ShowingTime’s latest data reveals that home showings saw an unusual dip in May, which could indicate the market is finally “adjusting and stabilizing.”
The number of U.S. home showings took an “unusual” dip in May, according to newly released data, which could indicate that after a wild spring with high demand and little inventory the housing market is finally “adjusting and stabilizing.”
The data comes from technology firm ShowingTime, which tracks millions of home showings across the U.S. In a report released Tuesday, the company revealed that showings were actually down in May, compared to April, in 28 of the 30 busiest U.S. housing markets.
In a report on the data, ShowingTime President Michael Lane described this drop as “unusual.”
“It’s common for showing traffic to reach a high point in April and remain there for a couple of months,” Lane added.
Daniil Cherkasskiy, ShowingTime’s chief analytics officer, in the report also described the number of showings in May as representing “a substantial month-to-month decrease.”
So what does this mean?
According to the report, it may signify a housing market on its way back to something resembling normal.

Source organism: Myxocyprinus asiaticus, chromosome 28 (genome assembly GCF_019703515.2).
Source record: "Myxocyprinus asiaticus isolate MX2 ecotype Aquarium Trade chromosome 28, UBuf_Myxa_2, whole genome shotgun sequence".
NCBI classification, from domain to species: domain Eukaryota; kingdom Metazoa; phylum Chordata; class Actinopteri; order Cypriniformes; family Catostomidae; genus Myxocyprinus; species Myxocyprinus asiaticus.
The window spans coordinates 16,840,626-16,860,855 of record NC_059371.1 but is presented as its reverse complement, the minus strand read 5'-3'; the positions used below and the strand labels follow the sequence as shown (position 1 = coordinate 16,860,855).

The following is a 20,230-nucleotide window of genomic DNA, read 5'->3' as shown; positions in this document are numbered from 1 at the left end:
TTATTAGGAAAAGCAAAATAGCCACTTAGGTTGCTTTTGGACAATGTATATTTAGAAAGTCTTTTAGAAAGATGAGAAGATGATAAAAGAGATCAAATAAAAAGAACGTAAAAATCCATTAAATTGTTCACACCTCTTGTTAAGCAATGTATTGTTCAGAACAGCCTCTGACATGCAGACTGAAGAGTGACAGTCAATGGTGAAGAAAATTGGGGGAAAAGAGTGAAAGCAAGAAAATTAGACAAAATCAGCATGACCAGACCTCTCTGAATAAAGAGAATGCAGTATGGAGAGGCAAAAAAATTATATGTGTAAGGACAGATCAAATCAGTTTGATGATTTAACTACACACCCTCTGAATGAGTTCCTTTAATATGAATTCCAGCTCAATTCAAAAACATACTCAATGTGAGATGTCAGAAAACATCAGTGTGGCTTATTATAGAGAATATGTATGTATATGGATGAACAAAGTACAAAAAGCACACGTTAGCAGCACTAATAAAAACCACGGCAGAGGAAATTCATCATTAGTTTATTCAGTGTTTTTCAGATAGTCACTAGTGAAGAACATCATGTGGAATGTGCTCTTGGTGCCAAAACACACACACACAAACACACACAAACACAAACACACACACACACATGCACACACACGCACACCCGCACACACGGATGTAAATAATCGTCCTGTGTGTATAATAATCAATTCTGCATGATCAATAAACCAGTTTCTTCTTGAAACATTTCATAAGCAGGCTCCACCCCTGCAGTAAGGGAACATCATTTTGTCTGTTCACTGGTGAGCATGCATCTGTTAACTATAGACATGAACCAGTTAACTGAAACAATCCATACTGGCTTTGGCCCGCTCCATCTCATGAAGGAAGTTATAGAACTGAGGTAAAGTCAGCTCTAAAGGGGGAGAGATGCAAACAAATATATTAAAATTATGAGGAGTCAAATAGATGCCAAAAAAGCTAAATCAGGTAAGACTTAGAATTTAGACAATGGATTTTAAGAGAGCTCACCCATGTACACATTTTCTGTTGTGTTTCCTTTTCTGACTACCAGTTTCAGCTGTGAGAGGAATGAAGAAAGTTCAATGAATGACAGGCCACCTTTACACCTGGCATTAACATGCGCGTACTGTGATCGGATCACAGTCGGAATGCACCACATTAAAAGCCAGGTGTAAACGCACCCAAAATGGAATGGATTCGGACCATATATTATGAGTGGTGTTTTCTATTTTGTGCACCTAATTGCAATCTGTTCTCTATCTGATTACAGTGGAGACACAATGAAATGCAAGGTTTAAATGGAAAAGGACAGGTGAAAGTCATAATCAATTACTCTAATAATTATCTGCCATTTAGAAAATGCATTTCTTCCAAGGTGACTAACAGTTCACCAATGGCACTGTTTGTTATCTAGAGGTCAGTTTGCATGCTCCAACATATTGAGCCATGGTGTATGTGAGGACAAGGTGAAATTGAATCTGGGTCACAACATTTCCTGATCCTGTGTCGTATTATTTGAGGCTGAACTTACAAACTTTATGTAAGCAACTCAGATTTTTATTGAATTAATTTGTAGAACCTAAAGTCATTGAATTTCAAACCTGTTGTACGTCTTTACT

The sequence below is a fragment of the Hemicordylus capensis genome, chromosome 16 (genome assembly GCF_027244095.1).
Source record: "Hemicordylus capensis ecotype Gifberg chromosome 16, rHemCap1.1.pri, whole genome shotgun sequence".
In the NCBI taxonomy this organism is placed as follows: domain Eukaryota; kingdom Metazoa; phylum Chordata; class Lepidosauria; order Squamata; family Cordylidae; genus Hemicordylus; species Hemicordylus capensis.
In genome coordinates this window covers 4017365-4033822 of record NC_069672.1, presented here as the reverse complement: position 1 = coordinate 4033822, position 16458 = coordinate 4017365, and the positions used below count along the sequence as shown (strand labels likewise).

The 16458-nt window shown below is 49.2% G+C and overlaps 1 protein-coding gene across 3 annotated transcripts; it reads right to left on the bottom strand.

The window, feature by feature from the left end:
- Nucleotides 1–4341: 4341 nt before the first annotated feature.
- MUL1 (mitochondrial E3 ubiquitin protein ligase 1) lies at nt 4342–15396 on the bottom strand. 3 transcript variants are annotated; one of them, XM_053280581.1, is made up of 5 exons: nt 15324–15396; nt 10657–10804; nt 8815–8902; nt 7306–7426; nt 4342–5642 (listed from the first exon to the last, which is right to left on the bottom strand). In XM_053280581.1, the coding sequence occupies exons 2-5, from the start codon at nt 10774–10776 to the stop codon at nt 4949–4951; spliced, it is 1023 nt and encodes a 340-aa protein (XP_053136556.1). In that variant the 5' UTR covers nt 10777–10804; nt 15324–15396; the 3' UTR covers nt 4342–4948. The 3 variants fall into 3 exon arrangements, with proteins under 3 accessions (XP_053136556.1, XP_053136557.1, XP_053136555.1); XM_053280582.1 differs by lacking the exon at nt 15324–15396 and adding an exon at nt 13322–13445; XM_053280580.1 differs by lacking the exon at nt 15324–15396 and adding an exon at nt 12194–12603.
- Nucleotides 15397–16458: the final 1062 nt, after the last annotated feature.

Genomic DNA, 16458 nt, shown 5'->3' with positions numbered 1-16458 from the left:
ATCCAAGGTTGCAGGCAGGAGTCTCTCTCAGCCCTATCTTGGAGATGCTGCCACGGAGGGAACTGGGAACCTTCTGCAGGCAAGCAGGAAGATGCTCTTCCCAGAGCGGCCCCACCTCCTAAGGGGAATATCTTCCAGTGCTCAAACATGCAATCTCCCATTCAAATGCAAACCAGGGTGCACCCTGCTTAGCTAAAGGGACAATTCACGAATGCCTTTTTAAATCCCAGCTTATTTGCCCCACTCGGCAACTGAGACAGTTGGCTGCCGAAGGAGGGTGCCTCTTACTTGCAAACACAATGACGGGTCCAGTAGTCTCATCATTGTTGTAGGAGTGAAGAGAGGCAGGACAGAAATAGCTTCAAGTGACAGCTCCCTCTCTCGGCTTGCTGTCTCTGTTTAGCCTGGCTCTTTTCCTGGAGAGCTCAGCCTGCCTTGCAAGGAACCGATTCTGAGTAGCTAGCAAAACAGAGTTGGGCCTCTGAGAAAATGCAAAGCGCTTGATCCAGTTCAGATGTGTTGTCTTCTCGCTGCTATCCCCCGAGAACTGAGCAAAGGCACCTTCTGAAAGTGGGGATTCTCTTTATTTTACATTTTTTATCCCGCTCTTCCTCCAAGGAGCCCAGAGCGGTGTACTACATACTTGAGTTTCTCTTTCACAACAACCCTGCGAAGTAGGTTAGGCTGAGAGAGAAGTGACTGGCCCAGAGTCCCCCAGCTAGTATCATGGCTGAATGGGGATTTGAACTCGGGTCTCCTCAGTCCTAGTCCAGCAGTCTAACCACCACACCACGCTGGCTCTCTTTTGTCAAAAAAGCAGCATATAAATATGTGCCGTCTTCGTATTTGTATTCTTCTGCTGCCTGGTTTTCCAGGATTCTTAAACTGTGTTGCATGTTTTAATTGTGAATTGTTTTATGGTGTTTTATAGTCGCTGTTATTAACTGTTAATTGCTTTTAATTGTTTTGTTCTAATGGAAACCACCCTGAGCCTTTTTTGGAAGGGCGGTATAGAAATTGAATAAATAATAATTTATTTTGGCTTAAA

“May’s ebb in traffic suggests the U.S. residential real estate market is adjusting and stabilizing, as inventory levels begin to rise again,” the report explains.
A stabilizing market would certainly be welcome news to consumers and their agents. This spring has been dominated by headlines about a lack of housing inventory, record high demand and buyers facing impossible bidding war situations. Home prices have soared 23.6 percent year over year, leaving many buyers struggling to keep up.
Despite the prospect of stabilization, though, ShowingTime’s data indicates demand remains very high. Though May saw a dip in activity, for example, showings were still up 49.6 percent year-over-year across the U.S. as a whole. The Northeast saw the greatest year-over-year increase, with showings up 63.5 percent in May. Showings were up 60.5 percent year-over-year in May in the West, 43.7 percent in the South and 40.7 percent in the Midwest.
In the report, Lane pointed to these numbers and said that the “unusual May decline doesn’t take away from the fact that showings continue to be at an all-time high, with year-over-year traffic up nearly 65 percent in some regions of the country.”
ShowingTime is a near-ubiquitous technology provider across much of the real estate industry. Earlier this year, Zillow announced that it was acquiring the company, setting off an intense debate about data and showing technology. Despite the controversy, however, ShowingTime remains a popular option for scheduling showings among many real estate professionals.
Despite May’s dip in numbers, Cherkasskiy also remained optimistic about sellers’ prospects in the near future.
“Even if demand begins to weaken,” Cherkasskiy concluded in the report, “we’ll still be far from a buyer’s market since the demand for real estate remains at an unprecedented level.”